A conventional lifestyle is definitely the most common form among pet parents. This is often not because they refuse holistic remedies, but rather they are just not discussed. More education and public awareness is necessary to get this lifestyle out there for our dogs to live longer, healthier, and happier lives. Fortunately, holistic lifestyles are becoming more intriguing as concerns over vaccinations, side effects, antibiotic resistance, and high costs plague dog lovers.
Unlike holistic treatment, conventional medicine also generally geared toward acting as a band-aid rather than finding the cause of the problem. Products like high-quality full-spectrum CBD tinctures, among others, bring the body back to balance resulting in solving the problem in most cases in addition to reducing the symptoms.
According to Dr. Pitcairn’s Complete Guide to Natural Health For Dogs and Cats, “in our eagerness for quick and easy solutions, we seize on a certain drug that may just cover up symptoms without addressing underlying causes. For example, synthetic cortisone is powerful enough to stop a wide variety of symptoms in their tracks, but inside, the disturbance continues unseen. Animals vigorously treated with such drugs (apparently successfully) go on to develop another condition within a few weeks or months. The suppressed disorder has simply gone on to create more serious inroads in the body.”
Every veterinarian’s goal is to ensure every patient lives the happiest, healthiest life possible. Although not taught in vet school, there are many practices turning to integrative medicine combining both holistic/alternative with conventional methods. This allows them with an even larger toolbox to work with. There are more options available to their patients; especially those who haven’t responded to conventional medicine.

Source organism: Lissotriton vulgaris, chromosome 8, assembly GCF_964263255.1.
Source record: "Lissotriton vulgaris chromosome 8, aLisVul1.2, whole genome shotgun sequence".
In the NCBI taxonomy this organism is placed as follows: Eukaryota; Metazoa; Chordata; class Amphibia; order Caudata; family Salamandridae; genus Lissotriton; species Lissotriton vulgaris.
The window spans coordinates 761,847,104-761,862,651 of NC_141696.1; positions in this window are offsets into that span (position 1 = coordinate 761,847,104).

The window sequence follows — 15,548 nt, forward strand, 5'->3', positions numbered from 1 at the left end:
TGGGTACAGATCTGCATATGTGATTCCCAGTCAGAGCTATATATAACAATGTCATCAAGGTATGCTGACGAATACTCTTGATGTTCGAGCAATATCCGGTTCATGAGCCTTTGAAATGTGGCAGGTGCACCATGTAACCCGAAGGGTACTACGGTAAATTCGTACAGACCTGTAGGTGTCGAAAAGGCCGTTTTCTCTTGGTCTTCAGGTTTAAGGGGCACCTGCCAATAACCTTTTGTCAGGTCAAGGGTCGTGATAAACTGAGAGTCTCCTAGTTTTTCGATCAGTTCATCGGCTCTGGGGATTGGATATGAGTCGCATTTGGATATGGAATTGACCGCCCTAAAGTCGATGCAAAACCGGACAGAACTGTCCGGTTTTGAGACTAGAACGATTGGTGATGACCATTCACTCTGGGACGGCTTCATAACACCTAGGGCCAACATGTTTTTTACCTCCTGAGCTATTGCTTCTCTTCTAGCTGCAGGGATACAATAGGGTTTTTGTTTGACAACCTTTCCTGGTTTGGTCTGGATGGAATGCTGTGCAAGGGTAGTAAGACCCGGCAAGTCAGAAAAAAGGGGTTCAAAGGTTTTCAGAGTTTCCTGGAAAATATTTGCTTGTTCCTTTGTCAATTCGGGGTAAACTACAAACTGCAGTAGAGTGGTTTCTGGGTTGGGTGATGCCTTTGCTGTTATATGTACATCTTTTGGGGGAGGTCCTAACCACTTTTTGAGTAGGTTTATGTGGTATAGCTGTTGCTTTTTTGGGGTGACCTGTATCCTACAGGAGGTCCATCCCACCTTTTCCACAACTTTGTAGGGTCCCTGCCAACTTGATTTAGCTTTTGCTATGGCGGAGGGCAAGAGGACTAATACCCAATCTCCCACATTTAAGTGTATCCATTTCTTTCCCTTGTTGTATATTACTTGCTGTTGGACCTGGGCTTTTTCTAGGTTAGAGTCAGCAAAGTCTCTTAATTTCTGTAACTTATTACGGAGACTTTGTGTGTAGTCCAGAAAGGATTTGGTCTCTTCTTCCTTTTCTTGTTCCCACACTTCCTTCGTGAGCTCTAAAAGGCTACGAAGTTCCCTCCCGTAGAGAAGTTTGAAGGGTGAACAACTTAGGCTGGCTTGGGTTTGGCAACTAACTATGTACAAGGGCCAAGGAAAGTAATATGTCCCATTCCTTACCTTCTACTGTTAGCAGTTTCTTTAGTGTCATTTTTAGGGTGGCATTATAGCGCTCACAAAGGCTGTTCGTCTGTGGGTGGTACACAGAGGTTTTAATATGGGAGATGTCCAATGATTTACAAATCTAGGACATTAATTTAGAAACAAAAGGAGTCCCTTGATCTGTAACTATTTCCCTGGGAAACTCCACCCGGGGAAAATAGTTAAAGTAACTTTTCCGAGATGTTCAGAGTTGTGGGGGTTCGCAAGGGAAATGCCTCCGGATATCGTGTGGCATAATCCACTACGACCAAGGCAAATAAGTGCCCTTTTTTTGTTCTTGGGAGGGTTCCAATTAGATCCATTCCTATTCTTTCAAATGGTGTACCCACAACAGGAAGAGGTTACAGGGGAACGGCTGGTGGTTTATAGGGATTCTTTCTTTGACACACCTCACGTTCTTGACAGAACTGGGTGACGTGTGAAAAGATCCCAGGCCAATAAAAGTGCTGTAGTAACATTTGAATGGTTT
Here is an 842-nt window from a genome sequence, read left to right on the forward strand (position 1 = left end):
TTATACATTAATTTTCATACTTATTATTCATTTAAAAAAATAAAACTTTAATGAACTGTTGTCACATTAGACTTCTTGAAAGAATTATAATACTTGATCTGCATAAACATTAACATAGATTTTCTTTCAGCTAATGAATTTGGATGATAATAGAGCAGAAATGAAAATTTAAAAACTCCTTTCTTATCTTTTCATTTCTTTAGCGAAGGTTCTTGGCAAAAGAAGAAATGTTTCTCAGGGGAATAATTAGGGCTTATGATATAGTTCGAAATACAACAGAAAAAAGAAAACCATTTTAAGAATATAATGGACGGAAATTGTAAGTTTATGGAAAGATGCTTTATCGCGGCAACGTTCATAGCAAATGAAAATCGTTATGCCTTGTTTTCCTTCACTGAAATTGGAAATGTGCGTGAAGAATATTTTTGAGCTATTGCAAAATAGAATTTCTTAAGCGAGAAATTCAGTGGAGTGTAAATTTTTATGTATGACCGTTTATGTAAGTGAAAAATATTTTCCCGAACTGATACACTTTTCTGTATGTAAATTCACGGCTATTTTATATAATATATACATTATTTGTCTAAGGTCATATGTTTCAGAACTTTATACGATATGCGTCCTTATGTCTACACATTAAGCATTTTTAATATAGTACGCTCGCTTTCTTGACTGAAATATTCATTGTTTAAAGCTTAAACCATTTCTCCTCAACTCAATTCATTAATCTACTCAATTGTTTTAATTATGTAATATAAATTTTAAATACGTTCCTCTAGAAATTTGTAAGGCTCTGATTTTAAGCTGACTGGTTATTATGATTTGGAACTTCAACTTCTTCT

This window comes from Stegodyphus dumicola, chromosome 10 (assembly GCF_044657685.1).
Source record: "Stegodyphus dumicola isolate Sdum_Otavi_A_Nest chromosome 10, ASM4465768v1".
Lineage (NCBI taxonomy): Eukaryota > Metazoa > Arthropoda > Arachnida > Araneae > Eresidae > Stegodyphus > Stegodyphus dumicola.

Dr. Richter, DVM, stated “As a medical professional, I want all of my patients to get better. While intellectually I know this is not possible, it doesn’t mean I don’t try. In the quest to find answers to difficult medical problems, looking outside the box is a necessity. Western medicine does not have all the answers. No one claims it does. While the same can be said for every form of alternative care, a lot more answers are available for patients if we take the time to look.”
Naturopathy is an alternative method of healing that provides many natural options including (but not limited to) the following:
- Herbal medicine (Like CBD, curcumin, turmeric, etc)
- Healthy, natural nutrition (raw, dehydrated, home-cooked)
Take a look at wolves in the wild. Or, any animal for that matter. When they get sick, they don’t seek out the nearest hospital to get better. Instead, they instinctively search for natural remedies created by Earth to get the same (likely better) result.
Naturopathy also involves the mind and spirit in addition to health. Why do you think it would take the mind into account? Well, think about when you’re feeling depressed, angry, emotional, or anything other than happy. Does your own mental health take a toll on your physical health? Generally, the answer to that question is yes.
Eight Laws of Health
In naturopathic medicine, prevention is the main focus. We don’t wait for the illness to be diagnosed. Instead, prevention of illness through mental wellness and good nutrition, among others, are focused upon. In fact, there are eight laws of health in naturopathy. The eight laws of health are: